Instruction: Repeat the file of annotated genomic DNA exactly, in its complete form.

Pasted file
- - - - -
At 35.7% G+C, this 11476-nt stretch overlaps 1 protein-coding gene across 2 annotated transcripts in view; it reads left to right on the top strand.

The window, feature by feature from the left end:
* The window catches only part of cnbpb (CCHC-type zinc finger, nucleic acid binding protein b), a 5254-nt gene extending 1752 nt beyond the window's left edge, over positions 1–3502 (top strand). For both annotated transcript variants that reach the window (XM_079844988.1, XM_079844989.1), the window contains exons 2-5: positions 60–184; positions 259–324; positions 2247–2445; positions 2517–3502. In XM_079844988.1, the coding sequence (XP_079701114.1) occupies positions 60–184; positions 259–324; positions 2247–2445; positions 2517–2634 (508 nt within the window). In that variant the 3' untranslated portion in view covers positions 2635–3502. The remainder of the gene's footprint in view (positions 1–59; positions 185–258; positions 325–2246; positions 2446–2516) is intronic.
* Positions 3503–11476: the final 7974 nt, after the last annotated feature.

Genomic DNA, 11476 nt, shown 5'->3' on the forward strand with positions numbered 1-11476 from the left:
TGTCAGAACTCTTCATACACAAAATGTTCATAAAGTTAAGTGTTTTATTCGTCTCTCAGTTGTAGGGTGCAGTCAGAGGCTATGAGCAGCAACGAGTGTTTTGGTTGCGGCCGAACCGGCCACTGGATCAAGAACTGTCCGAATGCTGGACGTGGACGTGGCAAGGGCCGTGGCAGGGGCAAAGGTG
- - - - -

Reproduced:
At 35.7% G+C, this 11476-nt stretch overlaps 1 protein-coding gene across 2 annotated transcripts in view; it reads left to right on the top strand.

The window, feature by feature from the left end:
* The window catches only part of cnbpb (CCHC-type zinc finger, nucleic acid binding protein b), a 5254-nt gene extending 1752 nt beyond the window's left edge, over positions 1–3502 (top strand). For both annotated transcript variants that reach the window (XM_079844988.1, XM_079844989.1), the window contains exons 2-5: positions 60–184; positions 259–324; positions 2247–2445; positions 2517–3502. In XM_079844988.1, the coding sequence (XP_079701114.1) occupies positions 60–184; positions 259–324; positions 2247–2445; positions 2517–2634 (508 nt within the window). In that variant the 3' untranslated portion in view covers positions 2635–3502. The remainder of the gene's footprint in view (positions 1–59; positions 185–258; positions 325–2246; positions 2446–2516) is intronic.
* Positions 3503–11476: the final 7974 nt, after the last annotated feature.

Genomic DNA, 11476 nt, shown 5'->3' on the forward strand with positions numbered 1-11476 from the left:
TGTCAGAACTCTTCATACACAAAATGTTCATAAAGTTAAGTGTTTTATTCGTCTCTCAGTTGTAGGGTGCAGTCAGAGGCTATGAGCAGCAACGAGTGTTTTGGTTGCGGCCGAACCGGCCACTGGATCAAGAACTGTCCGAATGCTGGACGTGGACGTGGCAAGGGCCGTGGCAGGGGCAAAGGTG